Fluids test said to promise early cancer detection

May 03, 1991|By Gina Kolata | Gina Kolata,New York Times News Service

Scientists have taken the first step toward developing a method for detecting certain kinds of cancer simply by analyzing the cells that are shed daily in bodily fluids.

They have shown that with a standard test, they can pick out a few aberrant genes indicative of cancer from among a large number of mostly normal cells.

The finding is expected to lead to a simple new type of cancer test that could find cancers early enough to treat or cure them.

It is the outgrowth of a decade of accumulating progress in understanding the molecular biology of cancer cells.

In a paper being published today in the magazine Science, Dr. Bert Vogelstein of the Johns Hopkins University and his colleagues say they used a technique called molecular diagnostics to look for mutated cancer-causing genes in the body's fluids.

They discovered that bladder cancer, like many other kinds of cancer, features a mutated form of a particular gene, called p53. They looked for and found mutated p53 genes in cells shed naturally in the urine.

The investigators showed that it was possible to screen the nuclear material from all the cells in a urine sample with a standard test for analyzing DNA and to pick out deviant copies of p53.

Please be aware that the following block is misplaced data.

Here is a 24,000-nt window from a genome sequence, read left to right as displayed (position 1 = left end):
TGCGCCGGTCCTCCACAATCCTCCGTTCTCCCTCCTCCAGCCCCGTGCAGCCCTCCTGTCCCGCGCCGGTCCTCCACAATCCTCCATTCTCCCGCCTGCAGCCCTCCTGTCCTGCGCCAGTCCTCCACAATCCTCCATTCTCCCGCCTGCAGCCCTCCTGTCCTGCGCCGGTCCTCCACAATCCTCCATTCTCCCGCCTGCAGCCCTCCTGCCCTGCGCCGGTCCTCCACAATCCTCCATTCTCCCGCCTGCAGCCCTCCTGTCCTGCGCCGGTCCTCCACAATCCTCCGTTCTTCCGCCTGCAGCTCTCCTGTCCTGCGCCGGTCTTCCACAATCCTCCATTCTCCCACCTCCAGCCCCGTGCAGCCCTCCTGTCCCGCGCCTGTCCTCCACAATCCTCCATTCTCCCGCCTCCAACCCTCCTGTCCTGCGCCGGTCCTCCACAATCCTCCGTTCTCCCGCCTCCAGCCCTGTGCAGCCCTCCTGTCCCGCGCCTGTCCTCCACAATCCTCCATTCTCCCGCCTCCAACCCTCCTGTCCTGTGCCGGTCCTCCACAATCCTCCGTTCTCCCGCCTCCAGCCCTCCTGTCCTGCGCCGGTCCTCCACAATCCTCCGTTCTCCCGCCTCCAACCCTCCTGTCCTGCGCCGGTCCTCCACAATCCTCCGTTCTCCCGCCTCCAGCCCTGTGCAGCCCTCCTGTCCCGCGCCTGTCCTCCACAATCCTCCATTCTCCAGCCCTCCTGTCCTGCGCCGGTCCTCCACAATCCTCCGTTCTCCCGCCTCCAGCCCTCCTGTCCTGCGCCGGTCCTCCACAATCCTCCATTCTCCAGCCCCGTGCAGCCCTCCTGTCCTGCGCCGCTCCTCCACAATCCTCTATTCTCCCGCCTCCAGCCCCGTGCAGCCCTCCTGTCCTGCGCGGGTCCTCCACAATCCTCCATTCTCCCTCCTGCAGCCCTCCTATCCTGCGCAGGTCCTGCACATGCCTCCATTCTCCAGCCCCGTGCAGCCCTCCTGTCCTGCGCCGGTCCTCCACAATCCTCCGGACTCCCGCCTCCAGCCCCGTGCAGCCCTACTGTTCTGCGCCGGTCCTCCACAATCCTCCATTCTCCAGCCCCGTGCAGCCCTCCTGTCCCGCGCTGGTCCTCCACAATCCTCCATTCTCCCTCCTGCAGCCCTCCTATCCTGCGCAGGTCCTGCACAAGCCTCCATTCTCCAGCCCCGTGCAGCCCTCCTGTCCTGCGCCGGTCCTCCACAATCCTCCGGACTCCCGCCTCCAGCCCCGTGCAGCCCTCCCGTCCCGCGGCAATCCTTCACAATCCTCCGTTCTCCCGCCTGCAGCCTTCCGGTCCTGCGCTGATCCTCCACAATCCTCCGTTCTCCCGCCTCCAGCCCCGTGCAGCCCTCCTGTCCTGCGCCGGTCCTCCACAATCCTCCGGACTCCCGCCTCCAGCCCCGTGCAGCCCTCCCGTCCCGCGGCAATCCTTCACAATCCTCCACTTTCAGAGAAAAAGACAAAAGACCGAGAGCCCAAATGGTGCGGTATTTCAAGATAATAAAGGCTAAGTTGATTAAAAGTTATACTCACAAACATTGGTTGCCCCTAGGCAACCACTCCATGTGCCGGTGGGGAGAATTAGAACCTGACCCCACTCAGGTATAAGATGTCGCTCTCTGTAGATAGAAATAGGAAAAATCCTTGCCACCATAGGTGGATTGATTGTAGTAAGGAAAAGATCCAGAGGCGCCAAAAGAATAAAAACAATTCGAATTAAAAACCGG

"I'm excited about this result," said Dr. John Minna, who studies the molecular biology of lung cancer. Dr. Minna, who directs the cancer center at the University of Texas Southwestern Medical Center in Dallas, added that "we would all like to use molecular biology for the early detection of cancer."

In recent years, molecular biologists have begun piecing together a richly detailed picture of how cells gradually change from being healthy to becoming malignant.

At the heart of this transformation is a sequence of molecular blows that disable five or six crucial genes, one after another. As the genes mutate, the cells grow into a benign tumor, then a malignant one, and then spread through the body.

Depending on which genes are found with molecular testing, scientists expect that they will even be able to tell whether a cancer is just getting started or whether it has already spread.

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